FOR IMMEDIATE RELEASE
140 CHARACTERS: A Style Guide for the Short Form
By Dom Sagolla, Co-Creator of Twitter
“One could change the world with one hundred and forty characters.”
– Jack Dorsey, Co-Founder of Twitter
San Francisco, CA – Twitter – the 140 character online service that allows users to share, discover and connect with anyone, anywhere in the world – has abruptly swept the globe, taking many by surprise. Business owners, celebrities and regular Joe’s alike have unabashedly criticized or made fun of the medium, rather than fully understanding its purpose, potential, and power.
Several books have been written by “social media experts” trying to explain the secrets behind Twitter and how anyone can use it to their advantage. Convincing companies to incorporate Twitter into their marketing strategies has become easier since competing companies have seen phenomenal results. However, according to Dom Sagolla, a co-creator of Twitter and author of the new book, 140 CHARACTERS: A STYLE GUIDE FOR THE SHORT FORM (Wiley; $17.95; Paperback Original), “The constraint of 140 characters is an opportunity for creative self-expression of all kinds. With Twitter and the short form, we have inadvertently invented a new genre of literature.”
With 140 CHARACTERS, Sagolla shares the way to develop a personal voice and make the most of your messages. 140 CHARACTERS aims to do for Twitter and other social networking sites what Strunk & White’s The Elements of Style did for good writing via lessons in grammar and composition.
“Fragment. Then there is a sentence. Sentences become paragraphs. Inch by inch, a book is written.”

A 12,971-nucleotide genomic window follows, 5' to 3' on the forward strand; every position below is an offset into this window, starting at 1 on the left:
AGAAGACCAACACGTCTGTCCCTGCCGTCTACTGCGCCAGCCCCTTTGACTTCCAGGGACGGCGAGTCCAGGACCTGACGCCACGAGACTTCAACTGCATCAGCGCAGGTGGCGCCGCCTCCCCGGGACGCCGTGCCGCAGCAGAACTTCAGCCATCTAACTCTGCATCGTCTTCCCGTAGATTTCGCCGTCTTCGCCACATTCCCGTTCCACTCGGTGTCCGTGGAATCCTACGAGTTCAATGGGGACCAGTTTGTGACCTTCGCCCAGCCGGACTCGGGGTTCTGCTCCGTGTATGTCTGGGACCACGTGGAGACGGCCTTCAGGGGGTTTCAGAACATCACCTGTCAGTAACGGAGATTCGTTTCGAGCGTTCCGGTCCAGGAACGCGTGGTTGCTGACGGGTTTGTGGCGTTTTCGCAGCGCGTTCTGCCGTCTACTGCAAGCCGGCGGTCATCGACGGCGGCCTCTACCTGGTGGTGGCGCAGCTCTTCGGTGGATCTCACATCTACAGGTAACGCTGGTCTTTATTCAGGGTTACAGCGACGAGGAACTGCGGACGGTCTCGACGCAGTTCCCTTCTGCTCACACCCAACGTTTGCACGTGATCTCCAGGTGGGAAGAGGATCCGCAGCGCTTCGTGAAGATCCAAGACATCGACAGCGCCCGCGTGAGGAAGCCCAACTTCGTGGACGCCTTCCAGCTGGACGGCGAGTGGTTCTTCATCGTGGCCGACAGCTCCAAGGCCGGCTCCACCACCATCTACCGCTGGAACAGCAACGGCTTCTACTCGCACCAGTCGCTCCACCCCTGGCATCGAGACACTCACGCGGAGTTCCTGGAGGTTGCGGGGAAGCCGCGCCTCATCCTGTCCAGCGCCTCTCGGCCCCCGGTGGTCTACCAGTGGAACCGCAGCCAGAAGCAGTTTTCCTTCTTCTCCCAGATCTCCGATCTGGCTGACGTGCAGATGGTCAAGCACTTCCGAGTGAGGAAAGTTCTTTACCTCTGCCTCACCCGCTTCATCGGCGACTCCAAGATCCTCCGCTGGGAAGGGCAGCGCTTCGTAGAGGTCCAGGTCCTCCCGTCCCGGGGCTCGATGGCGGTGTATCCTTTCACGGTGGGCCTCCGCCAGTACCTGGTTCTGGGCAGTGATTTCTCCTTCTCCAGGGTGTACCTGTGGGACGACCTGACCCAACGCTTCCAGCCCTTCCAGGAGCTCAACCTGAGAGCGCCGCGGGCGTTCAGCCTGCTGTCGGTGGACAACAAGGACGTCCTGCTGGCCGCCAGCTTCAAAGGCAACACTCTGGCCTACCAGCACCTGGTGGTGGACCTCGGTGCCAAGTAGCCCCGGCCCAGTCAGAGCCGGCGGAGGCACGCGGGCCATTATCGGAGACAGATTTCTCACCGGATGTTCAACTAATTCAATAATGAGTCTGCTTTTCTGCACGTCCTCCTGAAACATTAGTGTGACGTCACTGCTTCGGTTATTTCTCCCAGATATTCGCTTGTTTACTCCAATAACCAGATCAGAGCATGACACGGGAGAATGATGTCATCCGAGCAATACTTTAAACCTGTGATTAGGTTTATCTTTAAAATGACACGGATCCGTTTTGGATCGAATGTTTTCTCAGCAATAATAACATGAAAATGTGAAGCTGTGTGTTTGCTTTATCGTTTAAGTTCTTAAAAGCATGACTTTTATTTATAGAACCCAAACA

– Dom Sagolla
“The talkative habits of e-mail and superfluous chatter will be replaced by poetry and one-liners, the haiku and the hyperlink,” predicts Sagolla. In a world of three second attention spans, the short form is not just confined to Twitter, but also Facebook, LinkedIn, and text messaging. One will have to learn to say more with less: if there is a smaller word that means the same thing, use it. If there is a link to a reference, shorten it. “Wherever possible, use fewer words,” explains Sagolla. “This is harder than it sounds, but once you get past the basics of grammar you start getting into the really interesting aspects of poetry and word design.” Most of the advice in 140 CHARACTERS is focused on helping the reader to find the right words.
A handbook for an emerging class of writers and journalists, this book is written to include readers in the evolution of Twitter and the short format.
“We’ve defined a mere 1% of what Twitter is today. The other 99% is up to you.”
– From the Foreword by Jack Dorsey
About the Author
Dom Sagolla (San Francisco, CA) helped create Twitter.com. After attending Swarthmore College, he worked as a software engineer in Silicon Valley during the dot-com boom. Dom earned his Masters in Education from Harvard University in 2000. Since then he has helped engineer Macromedia Studio, Odeo and Twitter, Adobe Creative Suite, and now produces iPhone software with his company DollarApp in San Francisco. His successes include the official Obama ’08 iPhone App, as well as two iTunes Staff Favorites: Big Words, and Math Cards. @Dom has over 9,200 followers on Twitter as of September 2009, and manages more than 25 other brands.
140 Characters: A Style Guide for the Short Form
By Dom Sagolla
Foreword by Jack Dorsey
John Wiley and Sons
October 2009; $17.95; Paperback Original